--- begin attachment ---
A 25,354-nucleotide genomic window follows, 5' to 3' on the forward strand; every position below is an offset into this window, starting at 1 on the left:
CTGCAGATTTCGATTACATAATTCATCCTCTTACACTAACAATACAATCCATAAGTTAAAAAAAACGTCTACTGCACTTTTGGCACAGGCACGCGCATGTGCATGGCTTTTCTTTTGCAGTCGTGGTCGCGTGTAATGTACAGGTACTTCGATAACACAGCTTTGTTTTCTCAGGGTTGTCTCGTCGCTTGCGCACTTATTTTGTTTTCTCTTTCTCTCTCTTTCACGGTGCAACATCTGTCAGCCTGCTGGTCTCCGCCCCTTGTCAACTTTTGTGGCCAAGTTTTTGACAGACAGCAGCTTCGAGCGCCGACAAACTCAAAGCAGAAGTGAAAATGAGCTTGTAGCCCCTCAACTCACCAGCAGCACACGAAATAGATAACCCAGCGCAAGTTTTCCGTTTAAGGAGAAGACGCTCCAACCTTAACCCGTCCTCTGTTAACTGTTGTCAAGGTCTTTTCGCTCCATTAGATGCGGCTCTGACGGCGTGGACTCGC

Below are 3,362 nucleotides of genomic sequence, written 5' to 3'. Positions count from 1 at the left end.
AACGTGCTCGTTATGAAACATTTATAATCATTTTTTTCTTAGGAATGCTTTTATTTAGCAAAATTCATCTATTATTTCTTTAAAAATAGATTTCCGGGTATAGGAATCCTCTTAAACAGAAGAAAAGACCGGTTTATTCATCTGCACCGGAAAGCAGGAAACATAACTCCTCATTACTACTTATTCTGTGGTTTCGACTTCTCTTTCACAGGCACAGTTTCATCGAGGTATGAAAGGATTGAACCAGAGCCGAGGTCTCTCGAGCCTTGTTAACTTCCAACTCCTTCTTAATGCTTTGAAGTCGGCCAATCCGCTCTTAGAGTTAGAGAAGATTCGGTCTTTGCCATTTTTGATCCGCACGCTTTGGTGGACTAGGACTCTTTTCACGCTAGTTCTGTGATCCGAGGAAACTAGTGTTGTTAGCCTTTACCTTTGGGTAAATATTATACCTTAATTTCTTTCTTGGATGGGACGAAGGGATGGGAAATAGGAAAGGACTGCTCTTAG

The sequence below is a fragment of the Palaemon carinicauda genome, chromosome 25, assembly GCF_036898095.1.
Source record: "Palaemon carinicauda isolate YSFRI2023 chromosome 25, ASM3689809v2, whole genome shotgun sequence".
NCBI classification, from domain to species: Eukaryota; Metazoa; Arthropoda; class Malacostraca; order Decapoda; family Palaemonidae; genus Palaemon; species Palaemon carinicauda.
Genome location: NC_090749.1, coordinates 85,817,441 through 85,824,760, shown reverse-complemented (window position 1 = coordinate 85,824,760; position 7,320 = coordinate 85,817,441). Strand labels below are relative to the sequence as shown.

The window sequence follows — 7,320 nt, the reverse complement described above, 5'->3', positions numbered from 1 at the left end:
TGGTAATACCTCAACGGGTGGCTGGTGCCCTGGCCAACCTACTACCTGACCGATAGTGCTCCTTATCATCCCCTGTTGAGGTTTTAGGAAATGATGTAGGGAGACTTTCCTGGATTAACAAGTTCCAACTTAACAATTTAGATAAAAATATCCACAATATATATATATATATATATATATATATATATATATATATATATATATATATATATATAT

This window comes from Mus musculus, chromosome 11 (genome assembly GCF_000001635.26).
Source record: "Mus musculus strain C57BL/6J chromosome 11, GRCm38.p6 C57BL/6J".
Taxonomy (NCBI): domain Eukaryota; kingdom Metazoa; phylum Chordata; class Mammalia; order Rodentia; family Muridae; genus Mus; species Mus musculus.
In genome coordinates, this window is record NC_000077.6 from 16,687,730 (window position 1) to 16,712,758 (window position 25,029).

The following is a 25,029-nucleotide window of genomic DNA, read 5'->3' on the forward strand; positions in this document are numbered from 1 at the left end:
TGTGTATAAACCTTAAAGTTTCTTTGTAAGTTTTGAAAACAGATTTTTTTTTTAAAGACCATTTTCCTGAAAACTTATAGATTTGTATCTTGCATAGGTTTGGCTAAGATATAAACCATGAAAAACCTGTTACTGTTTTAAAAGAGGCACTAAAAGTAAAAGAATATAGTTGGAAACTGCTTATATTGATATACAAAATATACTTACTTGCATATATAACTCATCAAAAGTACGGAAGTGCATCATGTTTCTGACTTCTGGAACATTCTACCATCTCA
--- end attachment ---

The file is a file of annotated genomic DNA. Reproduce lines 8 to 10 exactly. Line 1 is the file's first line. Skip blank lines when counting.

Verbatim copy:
Genome location: NC_090749.1, coordinates 85,817,441 through 85,824,760, shown reverse-complemented (window position 1 = coordinate 85,824,760; position 7,320 = coordinate 85,817,441). Strand labels below are relative to the sequence as shown.

The window sequence follows — 7,320 nt, the reverse complement described above, 5'->3', positions numbered from 1 at the left end:
TGGTAATACCTCAACGGGTGGCTGGTGCCCTGGCCAACCTACTACCTGACCGATAGTGCTCCTTATCATCCCCTGTTGAGGTTTTAGGAAATGATGTAGGGAGACTTTCCTGGATTAACAAGTTCCAACTTAACAATTTAGATAAAAATATCCACAATATATATATATATATATATATATATATATATATATATATATATATATATATATATATAT